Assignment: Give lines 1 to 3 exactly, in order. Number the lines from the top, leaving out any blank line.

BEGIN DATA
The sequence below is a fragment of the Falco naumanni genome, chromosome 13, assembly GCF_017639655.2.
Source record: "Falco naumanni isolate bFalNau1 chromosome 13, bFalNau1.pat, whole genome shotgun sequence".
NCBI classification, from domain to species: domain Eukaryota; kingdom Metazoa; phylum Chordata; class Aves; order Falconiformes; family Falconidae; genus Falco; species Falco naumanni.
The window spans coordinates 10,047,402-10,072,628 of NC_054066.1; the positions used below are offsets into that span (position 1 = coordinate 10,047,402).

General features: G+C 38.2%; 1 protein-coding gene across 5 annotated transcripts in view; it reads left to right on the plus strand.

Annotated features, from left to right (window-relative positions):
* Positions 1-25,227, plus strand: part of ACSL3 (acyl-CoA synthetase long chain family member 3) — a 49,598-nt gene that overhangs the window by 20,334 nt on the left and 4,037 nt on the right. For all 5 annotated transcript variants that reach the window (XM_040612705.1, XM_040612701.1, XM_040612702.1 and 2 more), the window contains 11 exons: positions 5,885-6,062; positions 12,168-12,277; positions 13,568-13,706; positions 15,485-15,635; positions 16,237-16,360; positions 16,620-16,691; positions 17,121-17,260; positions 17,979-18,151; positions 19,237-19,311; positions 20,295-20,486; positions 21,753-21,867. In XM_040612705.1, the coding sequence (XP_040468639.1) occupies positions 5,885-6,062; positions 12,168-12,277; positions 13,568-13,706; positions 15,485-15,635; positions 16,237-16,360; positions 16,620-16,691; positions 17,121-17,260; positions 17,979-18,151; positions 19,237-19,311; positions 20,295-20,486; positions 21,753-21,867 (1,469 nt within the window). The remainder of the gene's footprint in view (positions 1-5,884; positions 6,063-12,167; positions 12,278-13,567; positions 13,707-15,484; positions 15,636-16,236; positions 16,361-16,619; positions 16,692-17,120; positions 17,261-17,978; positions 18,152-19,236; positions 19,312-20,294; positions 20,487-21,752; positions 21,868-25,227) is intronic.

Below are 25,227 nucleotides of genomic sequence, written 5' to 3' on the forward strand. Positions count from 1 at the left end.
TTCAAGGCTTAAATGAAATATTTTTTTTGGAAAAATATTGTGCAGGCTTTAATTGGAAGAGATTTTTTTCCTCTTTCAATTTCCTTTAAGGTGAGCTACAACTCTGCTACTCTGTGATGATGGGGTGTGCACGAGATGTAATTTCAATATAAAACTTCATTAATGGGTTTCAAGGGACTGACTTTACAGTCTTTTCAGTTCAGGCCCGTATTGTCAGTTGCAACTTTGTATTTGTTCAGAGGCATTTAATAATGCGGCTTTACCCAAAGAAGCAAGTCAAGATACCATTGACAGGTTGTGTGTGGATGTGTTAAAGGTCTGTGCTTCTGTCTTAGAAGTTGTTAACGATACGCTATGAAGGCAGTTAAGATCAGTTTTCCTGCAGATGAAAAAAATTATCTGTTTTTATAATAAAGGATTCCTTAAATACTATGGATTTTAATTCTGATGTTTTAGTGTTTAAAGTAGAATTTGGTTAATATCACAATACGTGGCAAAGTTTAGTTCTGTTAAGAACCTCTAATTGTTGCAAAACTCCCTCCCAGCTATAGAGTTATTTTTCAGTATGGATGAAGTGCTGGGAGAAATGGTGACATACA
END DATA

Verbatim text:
The sequence below is a fragment of the Falco naumanni genome, chromosome 13, assembly GCF_017639655.2.
Source record: "Falco naumanni isolate bFalNau1 chromosome 13, bFalNau1.pat, whole genome shotgun sequence".
NCBI classification, from domain to species: domain Eukaryota; kingdom Metazoa; phylum Chordata; class Aves; order Falconiformes; family Falconidae; genus Falco; species Falco naumanni.